employees and employers so I have it on both sides of the fence, but I
often have to explain to them it’s not just a matter of how do you want to be
paid that’s not the question, you know, the question is what is the nature of
the relationship, you know are you joining this company as part of their
team, as part of the organization, or are you truly in business for yourself and
providing services to them just like a lawyer like I would or you would have in
past days, and a lot of people don’t understand that, that if you want to be an
independent contractor then that means you’re in business for yourself which if
that’s the case is great and there may be some tax benefits but a lot of people
also don’t recognize that if they are truly contractors they don’t get the
protections of the Employment standards Act because they are not employees so
they’re often quite happy to get some tax breaks but then they realize that
they don’t get statutory holidays, don’t get guaranteed vacation, they don’t get
overtime pay, and I mean what I see usually when this becomes an issue is at
the end of the relationship, because of course that contractor agreement says we
can terminate on 14 days notice or 30 days notice perhaps and I’ve seen this
happen many times where someone works for an organization for 5, 10, 15 years
all of a sudden they are quote unquote let go and instead of getting a hefty
severance package as they’ve seen other people get they get you know 30 days
notice, now all of a sudden they realize what they gave up by being a contractor. Right and now you’re going to be able to go back two years, you know to
collect two years worth of whatever it is you are owed and so, plus all
the penalties that the Ministry of Labour might impose through notices of
contravention or you know other means, and you know including interest and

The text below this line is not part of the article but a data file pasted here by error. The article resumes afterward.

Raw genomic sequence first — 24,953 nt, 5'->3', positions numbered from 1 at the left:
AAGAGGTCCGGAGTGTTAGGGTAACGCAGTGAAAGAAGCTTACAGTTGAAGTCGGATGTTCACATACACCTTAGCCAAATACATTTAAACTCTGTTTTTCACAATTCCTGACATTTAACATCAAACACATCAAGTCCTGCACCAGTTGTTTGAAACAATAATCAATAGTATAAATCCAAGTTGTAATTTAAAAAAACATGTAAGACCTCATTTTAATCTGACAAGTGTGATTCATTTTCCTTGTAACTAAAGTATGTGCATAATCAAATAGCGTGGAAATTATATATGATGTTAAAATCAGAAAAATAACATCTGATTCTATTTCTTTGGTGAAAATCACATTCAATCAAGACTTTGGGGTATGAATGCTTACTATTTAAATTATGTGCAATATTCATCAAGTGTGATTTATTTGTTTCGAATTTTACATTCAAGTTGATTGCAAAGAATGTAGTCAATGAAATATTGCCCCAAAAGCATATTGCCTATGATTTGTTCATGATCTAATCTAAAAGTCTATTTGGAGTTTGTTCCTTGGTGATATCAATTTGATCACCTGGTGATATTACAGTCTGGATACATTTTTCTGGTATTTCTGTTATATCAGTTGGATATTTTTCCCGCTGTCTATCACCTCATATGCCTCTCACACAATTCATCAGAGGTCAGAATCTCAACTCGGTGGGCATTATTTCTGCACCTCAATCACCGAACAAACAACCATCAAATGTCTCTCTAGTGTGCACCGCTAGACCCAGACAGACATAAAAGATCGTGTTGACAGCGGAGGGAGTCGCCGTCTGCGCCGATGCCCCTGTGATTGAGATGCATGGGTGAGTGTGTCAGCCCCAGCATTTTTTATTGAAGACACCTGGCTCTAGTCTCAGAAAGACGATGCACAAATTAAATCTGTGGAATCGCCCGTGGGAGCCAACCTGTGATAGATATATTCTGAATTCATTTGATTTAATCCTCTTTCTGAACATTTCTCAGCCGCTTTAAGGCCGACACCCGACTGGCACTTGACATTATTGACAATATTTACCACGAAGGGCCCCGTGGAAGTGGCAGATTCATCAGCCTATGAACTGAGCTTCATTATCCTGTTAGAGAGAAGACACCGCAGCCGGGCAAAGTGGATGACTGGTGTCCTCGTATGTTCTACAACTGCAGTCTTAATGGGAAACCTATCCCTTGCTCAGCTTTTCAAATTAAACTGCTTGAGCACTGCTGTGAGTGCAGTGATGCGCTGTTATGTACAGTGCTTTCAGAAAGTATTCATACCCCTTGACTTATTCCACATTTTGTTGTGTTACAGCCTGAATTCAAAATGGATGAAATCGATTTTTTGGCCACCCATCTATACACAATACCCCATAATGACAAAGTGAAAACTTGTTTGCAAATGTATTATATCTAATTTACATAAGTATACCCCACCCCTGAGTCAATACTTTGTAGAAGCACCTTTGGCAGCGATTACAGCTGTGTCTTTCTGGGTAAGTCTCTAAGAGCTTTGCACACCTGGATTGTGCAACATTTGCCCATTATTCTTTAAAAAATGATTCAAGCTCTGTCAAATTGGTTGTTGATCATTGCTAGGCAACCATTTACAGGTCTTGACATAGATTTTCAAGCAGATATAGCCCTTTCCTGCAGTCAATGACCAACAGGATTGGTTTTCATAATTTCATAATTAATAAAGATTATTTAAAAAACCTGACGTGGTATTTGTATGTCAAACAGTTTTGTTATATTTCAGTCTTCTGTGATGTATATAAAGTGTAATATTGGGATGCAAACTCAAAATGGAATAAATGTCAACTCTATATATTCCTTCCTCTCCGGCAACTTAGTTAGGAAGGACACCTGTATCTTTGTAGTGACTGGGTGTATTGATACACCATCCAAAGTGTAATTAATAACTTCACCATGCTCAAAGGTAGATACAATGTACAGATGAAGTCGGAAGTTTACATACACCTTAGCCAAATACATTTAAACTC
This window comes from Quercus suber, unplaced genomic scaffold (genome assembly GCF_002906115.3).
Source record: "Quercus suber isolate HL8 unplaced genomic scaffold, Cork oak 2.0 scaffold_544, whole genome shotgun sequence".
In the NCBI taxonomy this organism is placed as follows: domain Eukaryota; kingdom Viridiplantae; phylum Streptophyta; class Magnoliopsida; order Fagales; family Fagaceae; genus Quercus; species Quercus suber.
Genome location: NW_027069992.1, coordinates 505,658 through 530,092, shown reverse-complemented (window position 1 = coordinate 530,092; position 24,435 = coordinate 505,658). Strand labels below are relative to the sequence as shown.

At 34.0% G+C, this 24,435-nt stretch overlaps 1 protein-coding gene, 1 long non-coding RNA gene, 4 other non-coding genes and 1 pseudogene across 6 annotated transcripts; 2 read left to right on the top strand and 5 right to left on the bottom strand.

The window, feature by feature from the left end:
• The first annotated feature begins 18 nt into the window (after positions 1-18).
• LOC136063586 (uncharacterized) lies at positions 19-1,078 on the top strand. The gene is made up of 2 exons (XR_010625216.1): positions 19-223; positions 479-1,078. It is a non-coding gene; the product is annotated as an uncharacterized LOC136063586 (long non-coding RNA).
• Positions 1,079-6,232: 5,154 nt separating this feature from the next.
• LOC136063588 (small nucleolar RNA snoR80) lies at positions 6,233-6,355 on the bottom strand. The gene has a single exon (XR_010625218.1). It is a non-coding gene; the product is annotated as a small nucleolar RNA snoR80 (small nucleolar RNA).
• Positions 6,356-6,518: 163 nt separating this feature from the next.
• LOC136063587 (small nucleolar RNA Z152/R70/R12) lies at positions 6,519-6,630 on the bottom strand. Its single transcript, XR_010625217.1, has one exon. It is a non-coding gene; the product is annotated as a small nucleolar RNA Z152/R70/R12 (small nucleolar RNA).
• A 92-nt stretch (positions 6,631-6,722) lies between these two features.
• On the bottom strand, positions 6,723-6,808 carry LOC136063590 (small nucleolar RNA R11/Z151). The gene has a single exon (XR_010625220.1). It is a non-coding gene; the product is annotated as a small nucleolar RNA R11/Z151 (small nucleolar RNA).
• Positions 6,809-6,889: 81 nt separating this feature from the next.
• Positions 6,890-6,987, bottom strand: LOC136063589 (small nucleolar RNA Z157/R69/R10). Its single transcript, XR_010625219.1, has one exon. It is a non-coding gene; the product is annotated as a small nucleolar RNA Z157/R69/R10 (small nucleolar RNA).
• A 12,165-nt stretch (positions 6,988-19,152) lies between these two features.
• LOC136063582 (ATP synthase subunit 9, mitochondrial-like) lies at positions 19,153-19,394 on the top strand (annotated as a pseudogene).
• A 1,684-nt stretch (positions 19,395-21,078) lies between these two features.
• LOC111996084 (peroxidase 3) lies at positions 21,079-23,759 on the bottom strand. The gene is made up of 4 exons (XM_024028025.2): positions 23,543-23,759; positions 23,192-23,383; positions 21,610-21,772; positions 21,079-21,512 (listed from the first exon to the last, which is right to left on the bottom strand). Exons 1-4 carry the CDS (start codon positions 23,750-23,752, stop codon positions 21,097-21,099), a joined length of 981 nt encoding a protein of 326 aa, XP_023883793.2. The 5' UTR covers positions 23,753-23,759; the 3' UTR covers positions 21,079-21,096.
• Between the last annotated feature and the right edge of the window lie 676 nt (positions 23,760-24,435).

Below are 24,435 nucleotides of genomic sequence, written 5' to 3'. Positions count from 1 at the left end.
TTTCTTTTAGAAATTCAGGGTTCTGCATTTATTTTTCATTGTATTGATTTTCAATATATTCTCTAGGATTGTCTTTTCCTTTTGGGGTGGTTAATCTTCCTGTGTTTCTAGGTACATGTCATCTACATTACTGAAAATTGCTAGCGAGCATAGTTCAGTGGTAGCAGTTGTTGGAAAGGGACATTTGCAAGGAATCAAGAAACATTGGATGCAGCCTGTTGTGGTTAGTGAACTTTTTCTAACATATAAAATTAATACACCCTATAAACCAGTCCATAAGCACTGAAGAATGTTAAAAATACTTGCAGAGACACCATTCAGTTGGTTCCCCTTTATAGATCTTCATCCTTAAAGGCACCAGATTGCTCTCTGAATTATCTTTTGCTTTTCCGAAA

other things and possible court prosecution I mean it really is
significant particularly if you’ve got a number of these people and they all turn
out not to be independent contractors. One difference we had with the
government is we said the government should enshrine dependant contractor
status in the Employment Standards legislation like it is in the Labour
Relations Act, the government didn’t do it. Their reasons for doing it aren’t because they think dependent contractors
aren’t employees the government simply took the view the Ministry of Labour did that the dependent contractors are already covered as employees and they don’t
need the added protection, the added or the added definitional language in
the statute in order to catch them so you know the uber situation has not
raised itself yet that I’m aware of but of course it has in California it has in
the UK it has in other places and they’ve not succeeded Uber’s you know
Uber has not won in those jurisdictions so it’s a risk. Yeah well and
that’s an interesting point you know the we’ve always talked about your either an
employee or a contractor and of course the case law in recent years has created
this this middle category of dependent contractor as opposed to independent
contractor which I think a lot of people don’t quite understand but to your point
you know it’s it’s recognized by the courts it’s not defined but I think you
know the ministry may have one view others may have different views so it
would have been helpful to to clarify that for everyone. Yeah we thought so but
you know there was a lot of our advice that wasn’t taken by the government they
took some so we’re happy enough with that but a lot of room for disagreement
in these areas as you know. That’s you know one of the things I was
going to ask you about was the process so you know the two of you prepared this
report and ultimately the government took that adopted some of
your suggestions didn’t adopt some and then implemented some of their own that
you didn’t even suggest in your report. Yes that’s right I mean and you know the
thing I give the government full marks for isn’t necessarily what
they did but in the process they fully respected our independence, I mean they
did not give us an agenda, we weren’t aware that they had an agenda, for
example, the changes that they made to the minimum wage 14 and 15 dollars
were a complete surprise to us, we found out about it at the same time that
everybody else did and you know it didn’t factor in our